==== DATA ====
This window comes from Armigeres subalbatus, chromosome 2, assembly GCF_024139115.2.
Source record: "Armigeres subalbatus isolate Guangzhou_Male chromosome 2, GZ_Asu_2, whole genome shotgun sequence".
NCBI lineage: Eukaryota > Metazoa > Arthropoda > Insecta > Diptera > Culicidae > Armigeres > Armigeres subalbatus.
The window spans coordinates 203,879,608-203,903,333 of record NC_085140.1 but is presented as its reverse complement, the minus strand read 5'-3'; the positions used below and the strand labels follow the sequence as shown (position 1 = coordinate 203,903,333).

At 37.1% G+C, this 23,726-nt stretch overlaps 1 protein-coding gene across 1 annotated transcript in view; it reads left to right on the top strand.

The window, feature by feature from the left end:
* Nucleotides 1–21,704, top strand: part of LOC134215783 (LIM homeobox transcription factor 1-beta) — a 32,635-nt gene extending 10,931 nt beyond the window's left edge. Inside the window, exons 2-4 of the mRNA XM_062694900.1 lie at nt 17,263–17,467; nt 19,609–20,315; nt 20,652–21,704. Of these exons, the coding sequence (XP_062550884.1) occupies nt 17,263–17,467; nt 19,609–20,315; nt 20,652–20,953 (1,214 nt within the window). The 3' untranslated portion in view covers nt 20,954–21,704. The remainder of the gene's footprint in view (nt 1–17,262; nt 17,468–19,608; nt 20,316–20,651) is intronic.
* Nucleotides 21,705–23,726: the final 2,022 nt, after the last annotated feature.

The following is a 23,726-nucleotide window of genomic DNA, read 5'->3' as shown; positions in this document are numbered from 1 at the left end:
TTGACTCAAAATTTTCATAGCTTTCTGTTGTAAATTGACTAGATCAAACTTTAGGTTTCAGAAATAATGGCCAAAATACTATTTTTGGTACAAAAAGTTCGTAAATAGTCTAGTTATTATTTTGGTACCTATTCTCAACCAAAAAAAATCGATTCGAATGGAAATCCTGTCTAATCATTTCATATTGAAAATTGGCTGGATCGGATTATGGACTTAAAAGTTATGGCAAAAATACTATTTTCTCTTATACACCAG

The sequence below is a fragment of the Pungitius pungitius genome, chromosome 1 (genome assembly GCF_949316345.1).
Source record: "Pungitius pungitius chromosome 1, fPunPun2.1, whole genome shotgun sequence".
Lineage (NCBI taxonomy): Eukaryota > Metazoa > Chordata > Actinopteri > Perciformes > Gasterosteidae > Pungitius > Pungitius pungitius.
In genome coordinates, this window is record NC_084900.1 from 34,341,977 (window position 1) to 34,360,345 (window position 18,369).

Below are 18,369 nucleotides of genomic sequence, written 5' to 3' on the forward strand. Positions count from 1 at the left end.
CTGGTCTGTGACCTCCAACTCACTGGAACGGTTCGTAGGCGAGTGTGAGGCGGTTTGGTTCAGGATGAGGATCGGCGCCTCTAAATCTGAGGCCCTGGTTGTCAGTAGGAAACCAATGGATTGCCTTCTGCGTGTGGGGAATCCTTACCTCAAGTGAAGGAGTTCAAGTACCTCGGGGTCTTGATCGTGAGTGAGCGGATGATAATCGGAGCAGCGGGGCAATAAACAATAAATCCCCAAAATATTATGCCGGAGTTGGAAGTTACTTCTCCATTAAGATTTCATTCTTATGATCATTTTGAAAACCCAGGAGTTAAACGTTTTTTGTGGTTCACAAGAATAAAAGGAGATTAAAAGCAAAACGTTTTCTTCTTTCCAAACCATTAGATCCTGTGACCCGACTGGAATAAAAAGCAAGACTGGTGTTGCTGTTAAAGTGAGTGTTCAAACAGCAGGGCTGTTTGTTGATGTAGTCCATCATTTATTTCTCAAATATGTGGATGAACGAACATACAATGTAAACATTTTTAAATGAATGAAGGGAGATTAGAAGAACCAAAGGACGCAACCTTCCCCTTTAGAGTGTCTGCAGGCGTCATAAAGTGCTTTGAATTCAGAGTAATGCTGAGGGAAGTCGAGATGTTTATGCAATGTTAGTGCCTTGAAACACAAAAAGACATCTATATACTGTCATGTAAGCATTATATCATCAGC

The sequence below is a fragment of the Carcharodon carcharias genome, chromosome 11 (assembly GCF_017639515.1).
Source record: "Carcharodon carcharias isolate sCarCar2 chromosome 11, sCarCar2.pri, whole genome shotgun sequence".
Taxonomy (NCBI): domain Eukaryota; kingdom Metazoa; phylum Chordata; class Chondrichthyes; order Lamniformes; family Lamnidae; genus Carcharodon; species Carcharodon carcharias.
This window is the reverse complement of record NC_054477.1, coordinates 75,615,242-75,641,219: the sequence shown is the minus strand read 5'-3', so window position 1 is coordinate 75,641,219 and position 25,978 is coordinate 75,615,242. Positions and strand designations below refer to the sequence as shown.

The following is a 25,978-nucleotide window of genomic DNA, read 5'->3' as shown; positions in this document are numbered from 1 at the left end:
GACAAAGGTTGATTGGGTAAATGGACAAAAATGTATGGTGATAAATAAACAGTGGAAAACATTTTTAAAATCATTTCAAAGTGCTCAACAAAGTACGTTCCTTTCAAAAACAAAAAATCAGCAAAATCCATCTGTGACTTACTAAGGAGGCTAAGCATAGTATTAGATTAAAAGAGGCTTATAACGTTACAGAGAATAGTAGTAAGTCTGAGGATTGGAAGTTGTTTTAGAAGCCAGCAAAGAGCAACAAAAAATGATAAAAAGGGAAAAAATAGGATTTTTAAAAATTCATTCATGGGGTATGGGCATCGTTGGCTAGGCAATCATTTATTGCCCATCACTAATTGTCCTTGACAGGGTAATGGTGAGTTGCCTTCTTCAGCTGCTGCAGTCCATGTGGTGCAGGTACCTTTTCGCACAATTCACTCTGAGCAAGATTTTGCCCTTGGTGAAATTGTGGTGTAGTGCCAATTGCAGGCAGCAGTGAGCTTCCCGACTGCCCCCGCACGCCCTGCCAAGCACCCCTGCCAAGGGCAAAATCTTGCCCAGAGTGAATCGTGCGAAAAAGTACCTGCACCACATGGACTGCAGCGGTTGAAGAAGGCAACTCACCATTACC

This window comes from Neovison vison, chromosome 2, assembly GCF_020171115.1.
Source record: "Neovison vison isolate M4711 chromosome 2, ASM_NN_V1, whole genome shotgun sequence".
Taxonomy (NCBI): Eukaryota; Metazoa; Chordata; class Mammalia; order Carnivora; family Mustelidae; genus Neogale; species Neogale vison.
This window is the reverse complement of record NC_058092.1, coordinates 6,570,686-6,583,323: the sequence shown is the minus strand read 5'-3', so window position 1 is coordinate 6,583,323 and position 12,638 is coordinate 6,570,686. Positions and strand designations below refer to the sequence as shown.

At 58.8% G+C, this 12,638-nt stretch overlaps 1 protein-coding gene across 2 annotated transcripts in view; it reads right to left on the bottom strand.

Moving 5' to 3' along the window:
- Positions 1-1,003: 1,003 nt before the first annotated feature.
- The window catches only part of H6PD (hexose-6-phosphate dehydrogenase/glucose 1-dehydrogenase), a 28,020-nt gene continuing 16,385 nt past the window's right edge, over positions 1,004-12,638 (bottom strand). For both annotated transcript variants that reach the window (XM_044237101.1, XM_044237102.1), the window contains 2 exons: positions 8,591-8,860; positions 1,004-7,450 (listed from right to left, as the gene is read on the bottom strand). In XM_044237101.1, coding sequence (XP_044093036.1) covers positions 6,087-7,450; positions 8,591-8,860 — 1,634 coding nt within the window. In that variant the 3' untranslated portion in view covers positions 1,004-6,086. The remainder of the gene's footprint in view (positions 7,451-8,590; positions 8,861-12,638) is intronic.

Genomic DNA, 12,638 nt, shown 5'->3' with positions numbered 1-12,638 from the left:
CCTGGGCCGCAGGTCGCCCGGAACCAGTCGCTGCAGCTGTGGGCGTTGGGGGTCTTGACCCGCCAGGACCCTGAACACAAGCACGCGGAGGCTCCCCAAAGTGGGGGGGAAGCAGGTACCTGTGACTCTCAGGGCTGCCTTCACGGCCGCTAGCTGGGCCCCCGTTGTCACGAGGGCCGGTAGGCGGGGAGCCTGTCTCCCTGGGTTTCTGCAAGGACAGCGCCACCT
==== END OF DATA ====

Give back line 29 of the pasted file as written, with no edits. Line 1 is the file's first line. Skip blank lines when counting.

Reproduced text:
- Positions 1-1,003: 1,003 nt before the first annotated feature.